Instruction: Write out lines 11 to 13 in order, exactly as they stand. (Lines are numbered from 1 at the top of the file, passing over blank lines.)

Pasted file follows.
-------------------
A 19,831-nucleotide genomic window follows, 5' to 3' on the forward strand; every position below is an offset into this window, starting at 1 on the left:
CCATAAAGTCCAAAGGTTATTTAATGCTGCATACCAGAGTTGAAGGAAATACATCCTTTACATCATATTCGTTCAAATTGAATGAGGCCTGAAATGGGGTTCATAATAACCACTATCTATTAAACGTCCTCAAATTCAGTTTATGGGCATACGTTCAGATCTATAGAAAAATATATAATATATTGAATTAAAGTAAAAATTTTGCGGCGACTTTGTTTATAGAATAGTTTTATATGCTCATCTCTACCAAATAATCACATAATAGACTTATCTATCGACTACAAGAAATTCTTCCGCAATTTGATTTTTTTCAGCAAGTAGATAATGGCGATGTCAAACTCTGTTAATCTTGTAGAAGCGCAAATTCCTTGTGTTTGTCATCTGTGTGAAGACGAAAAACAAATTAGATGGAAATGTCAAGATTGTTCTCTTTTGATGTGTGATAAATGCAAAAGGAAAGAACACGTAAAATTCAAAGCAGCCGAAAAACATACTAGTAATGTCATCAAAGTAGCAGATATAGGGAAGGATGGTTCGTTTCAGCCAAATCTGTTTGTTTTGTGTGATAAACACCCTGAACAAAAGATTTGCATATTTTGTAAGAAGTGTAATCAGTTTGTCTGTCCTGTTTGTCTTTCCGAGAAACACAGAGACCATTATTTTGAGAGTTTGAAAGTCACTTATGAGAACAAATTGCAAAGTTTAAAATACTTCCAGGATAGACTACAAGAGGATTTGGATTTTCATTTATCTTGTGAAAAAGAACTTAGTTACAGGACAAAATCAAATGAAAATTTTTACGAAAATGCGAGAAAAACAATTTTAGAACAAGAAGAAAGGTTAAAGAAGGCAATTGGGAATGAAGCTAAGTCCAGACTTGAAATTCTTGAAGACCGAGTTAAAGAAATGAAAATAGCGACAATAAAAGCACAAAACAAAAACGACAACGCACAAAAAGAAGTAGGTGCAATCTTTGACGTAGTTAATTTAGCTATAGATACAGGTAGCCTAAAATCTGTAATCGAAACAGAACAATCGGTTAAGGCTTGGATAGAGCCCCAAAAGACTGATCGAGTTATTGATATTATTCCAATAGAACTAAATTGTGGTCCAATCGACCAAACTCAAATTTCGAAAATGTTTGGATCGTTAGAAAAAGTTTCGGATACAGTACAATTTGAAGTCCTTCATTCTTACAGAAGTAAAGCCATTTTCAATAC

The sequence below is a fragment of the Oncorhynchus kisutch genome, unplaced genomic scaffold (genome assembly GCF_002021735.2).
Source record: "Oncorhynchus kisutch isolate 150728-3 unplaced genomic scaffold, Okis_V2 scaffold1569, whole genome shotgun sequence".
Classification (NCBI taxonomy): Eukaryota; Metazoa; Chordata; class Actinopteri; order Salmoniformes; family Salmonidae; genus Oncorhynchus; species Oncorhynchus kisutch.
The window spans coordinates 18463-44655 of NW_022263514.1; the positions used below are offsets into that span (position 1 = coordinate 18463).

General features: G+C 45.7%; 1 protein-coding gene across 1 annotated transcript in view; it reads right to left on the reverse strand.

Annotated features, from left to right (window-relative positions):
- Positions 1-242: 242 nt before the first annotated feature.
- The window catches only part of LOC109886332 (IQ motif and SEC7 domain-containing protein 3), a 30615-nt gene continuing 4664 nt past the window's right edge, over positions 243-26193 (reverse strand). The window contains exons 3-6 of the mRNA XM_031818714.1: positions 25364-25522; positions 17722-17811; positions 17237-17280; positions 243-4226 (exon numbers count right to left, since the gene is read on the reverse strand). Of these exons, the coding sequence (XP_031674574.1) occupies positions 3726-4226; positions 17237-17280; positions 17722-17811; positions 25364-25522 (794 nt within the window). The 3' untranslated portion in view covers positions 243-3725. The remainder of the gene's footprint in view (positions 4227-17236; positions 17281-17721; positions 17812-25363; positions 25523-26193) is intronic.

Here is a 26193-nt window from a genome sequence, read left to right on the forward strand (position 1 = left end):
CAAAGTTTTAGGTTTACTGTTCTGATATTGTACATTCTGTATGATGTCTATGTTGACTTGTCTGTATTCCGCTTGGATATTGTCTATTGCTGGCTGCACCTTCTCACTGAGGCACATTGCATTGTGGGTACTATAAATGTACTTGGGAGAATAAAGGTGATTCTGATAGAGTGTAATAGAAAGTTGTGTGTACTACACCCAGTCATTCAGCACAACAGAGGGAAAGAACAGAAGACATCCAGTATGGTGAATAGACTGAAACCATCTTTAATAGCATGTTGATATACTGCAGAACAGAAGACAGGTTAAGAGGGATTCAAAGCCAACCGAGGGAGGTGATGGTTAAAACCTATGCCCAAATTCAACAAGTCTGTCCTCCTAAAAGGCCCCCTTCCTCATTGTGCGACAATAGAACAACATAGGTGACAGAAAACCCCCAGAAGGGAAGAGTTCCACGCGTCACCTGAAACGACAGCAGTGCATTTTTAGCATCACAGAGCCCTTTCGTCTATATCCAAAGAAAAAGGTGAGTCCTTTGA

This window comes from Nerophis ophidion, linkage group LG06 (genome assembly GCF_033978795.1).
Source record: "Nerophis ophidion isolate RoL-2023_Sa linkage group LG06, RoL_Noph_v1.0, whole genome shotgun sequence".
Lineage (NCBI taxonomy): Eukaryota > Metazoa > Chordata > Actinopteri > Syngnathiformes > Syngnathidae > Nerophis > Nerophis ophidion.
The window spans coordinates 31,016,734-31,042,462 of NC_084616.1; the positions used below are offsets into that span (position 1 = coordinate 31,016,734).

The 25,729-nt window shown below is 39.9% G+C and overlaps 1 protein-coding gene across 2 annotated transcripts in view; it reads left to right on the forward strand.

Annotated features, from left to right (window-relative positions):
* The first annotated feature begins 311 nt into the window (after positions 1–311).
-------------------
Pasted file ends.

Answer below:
Here is a 26193-nt window from a genome sequence, read left to right on the forward strand (position 1 = left end):
CAAAGTTTTAGGTTTACTGTTCTGATATTGTACATTCTGTATGATGTCTATGTTGACTTGTCTGTATTCCGCTTGGATATTGTCTATTGCTGGCTGCACCTTCTCACTGAGGCACATTGCATTGTGGGTACTATAAATGTACTTGGGAGAATAAAGGTGATTCTGATAGAGTGTAATAGAAAGTTGTGTGTACTACACCCAGTCATTCAGCACAACAGAGGGAAAGAACAGAAGACATCCAGTATGGTGAATAGACTGAAACCATCTTTAATAGCATGTTGATATACTGCAGAACAGAAGACAGGTTAAGAGGGATTCAAAGCCAACCGAGGGAGGTGATGGTTAAAACCTATGCCCAAATTCAACAAGTCTGTCCTCCTAAAAGGCCCCCTTCCTCATTGTGCGACAATAGAACAACATAGGTGACAGAAAACCCCCAGAAGGGAAGAGTTCCACGCGTCACCTGAAACGACAGCAGTGCATTTTTAGCATCACAGAGCCCTTTCGTCTATATCCAAAGAAAAAGGTGAGTCCTTTGA

This window comes from Nerophis ophidion, linkage group LG06 (genome assembly GCF_033978795.1).